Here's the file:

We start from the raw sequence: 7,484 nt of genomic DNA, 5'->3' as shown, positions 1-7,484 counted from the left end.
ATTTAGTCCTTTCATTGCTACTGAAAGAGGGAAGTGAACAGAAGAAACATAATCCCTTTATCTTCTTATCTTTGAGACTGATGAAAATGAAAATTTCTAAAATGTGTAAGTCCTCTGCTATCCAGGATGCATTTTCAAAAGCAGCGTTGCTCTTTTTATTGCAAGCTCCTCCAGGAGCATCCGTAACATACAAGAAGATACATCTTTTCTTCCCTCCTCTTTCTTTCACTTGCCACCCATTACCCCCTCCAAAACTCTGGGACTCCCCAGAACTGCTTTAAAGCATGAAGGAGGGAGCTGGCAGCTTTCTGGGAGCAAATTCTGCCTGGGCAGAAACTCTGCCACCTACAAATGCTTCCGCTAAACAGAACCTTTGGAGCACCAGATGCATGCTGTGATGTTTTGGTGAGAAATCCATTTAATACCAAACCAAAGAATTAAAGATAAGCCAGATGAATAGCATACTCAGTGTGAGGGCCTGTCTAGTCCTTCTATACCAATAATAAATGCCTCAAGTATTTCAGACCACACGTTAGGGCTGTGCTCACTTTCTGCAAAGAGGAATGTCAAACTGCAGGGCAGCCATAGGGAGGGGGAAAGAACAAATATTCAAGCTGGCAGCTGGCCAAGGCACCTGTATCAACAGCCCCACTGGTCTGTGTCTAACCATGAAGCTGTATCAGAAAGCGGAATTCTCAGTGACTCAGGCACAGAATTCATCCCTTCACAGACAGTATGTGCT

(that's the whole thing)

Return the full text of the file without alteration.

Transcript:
We start from the raw sequence: 7,484 nt of genomic DNA, 5'->3' as shown, positions 1-7,484 counted from the left end.
ATTTAGTCCTTTCATTGCTACTGAAAGAGGGAAGTGAACAGAAGAAACATAATCCCTTTATCTTCTTATCTTTGAGACTGATGAAAATGAAAATTTCTAAAATGTGTAAGTCCTCTGCTATCCAGGATGCATTTTCAAAAGCAGCGTTGCTCTTTTTATTGCAAGCTCCTCCAGGAGCATCCGTAACATACAAGAAGATACATCTTTTCTTCCCTCCTCTTTCTTTCACTTGCCACCCATTACCCCCTCCAAAACTCTGGGACTCCCCAGAACTGCTTTAAAGCATGAAGGAGGGAGCTGGCAGCTTTCTGGGAGCAAATTCTGCCTGGGCAGAAACTCTGCCACCTACAAATGCTTCCGCTAAACAGAACCTTTGGAGCACCAGATGCATGCTGTGATGTTTTGGTGAGAAATCCATTTAATACCAAACCAAAGAATTAAAGATAAGCCAGATGAATAGCATACTCAGTGTGAGGGCCTGTCTAGTCCTTCTATACCAATAATAAATGCCTCAAGTATTTCAGACCACACGTTAGGGCTGTGCTCACTTTCTGCAAAGAGGAATGTCAAACTGCAGGGCAGCCATAGGGAGGGGGAAAGAACAAATATTCAAGCTGGCAGCTGGCCAAGGCACCTGTATCAACAGCCCCACTGGTCTGTGTCTAACCATGAAGCTGTATCAGAAAGCGGAATTCTCAGTGACTCAGGCACAGAATTCATCCCTTCACAGACAGTATGTGCT